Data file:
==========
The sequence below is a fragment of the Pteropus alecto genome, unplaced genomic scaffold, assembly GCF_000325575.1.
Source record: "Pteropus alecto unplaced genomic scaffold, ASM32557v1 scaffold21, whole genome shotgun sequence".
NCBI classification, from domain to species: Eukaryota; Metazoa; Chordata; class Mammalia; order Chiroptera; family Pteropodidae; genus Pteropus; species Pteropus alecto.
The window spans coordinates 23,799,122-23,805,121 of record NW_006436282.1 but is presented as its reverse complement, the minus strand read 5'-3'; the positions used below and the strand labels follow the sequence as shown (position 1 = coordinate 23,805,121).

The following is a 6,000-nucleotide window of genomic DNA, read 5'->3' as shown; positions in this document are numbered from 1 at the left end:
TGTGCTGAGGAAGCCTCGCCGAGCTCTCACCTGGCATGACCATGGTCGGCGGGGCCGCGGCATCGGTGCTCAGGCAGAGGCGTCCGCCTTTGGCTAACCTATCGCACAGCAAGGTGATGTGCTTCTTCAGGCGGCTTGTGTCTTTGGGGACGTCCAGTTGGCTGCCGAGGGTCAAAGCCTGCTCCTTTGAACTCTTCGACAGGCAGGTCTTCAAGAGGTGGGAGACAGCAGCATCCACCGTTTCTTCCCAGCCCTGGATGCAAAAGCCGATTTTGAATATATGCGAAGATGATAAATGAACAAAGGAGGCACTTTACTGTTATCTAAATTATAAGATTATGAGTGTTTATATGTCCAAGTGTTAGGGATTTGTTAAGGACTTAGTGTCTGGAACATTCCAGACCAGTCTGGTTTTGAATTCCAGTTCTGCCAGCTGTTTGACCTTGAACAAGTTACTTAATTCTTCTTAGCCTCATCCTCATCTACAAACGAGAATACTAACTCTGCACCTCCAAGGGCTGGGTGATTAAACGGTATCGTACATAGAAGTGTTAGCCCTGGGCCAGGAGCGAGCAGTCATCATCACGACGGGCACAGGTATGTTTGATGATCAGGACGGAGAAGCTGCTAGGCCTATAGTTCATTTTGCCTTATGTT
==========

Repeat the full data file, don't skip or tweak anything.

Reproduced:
The sequence below is a fragment of the Pteropus alecto genome, unplaced genomic scaffold, assembly GCF_000325575.1.
Source record: "Pteropus alecto unplaced genomic scaffold, ASM32557v1 scaffold21, whole genome shotgun sequence".
NCBI classification, from domain to species: Eukaryota; Metazoa; Chordata; class Mammalia; order Chiroptera; family Pteropodidae; genus Pteropus; species Pteropus alecto.
The window spans coordinates 23,799,122-23,805,121 of record NW_006436282.1 but is presented as its reverse complement, the minus strand read 5'-3'; the positions used below and the strand labels follow the sequence as shown (position 1 = coordinate 23,805,121).

The following is a 6,000-nucleotide window of genomic DNA, read 5'->3' as shown; positions in this document are numbered from 1 at the left end:
TGTGCTGAGGAAGCCTCGCCGAGCTCTCACCTGGCATGACCATGGTCGGCGGGGCCGCGGCATCGGTGCTCAGGCAGAGGCGTCCGCCTTTGGCTAACCTATCGCACAGCAAGGTGATGTGCTTCTTCAGGCGGCTTGTGTCTTTGGGGACGTCCAGTTGGCTGCCGAGGGTCAAAGCCTGCTCCTTTGAACTCTTCGACAGGCAGGTCTTCAAGAGGTGGGAGACAGCAGCATCCACCGTTTCTTCCCAGCCCTGGATGCAAAAGCCGATTTTGAATATATGCGAAGATGATAAATGAACAAAGGAGGCACTTTACTGTTATCTAAATTATAAGATTATGAGTGTTTATATGTCCAAGTGTTAGGGATTTGTTAAGGACTTAGTGTCTGGAACATTCCAGACCAGTCTGGTTTTGAATTCCAGTTCTGCCAGCTGTTTGACCTTGAACAAGTTACTTAATTCTTCTTAGCCTCATCCTCATCTACAAACGAGAATACTAACTCTGCACCTCCAAGGGCTGGGTGATTAAACGGTATCGTACATAGAAGTGTTAGCCCTGGGCCAGGAGCGAGCAGTCATCATCACGACGGGCACAGGTATGTTTGATGATCAGGACGGAGAAGCTGCTAGGCCTATAGTTCATTTTGCCTTATGTT